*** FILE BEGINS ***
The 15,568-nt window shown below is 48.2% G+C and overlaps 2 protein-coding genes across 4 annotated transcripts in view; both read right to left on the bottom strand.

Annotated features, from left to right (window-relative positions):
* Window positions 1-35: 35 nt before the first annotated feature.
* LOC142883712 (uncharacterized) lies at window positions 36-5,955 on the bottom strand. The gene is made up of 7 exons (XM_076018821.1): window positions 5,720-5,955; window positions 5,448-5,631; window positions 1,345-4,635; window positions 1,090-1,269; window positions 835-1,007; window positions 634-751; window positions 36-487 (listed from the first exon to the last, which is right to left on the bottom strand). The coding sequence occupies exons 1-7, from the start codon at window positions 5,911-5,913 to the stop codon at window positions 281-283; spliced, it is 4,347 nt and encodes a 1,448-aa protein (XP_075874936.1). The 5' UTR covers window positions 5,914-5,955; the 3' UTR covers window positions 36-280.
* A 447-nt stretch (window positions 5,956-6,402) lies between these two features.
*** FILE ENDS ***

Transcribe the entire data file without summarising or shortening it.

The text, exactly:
The 15,568-nt window shown below is 48.2% G+C and overlaps 2 protein-coding genes across 4 annotated transcripts in view; both read right to left on the bottom strand.

Annotated features, from left to right (window-relative positions):
* Window positions 1-35: 35 nt before the first annotated feature.
* LOC142883712 (uncharacterized) lies at window positions 36-5,955 on the bottom strand. The gene is made up of 7 exons (XM_076018821.1): window positions 5,720-5,955; window positions 5,448-5,631; window positions 1,345-4,635; window positions 1,090-1,269; window positions 835-1,007; window positions 634-751; window positions 36-487 (listed from the first exon to the last, which is right to left on the bottom strand). The coding sequence occupies exons 1-7, from the start codon at window positions 5,911-5,913 to the stop codon at window positions 281-283; spliced, it is 4,347 nt and encodes a 1,448-aa protein (XP_075874936.1). The 5' UTR covers window positions 5,914-5,955; the 3' UTR covers window positions 36-280.
* A 447-nt stretch (window positions 5,956-6,402) lies between these two features.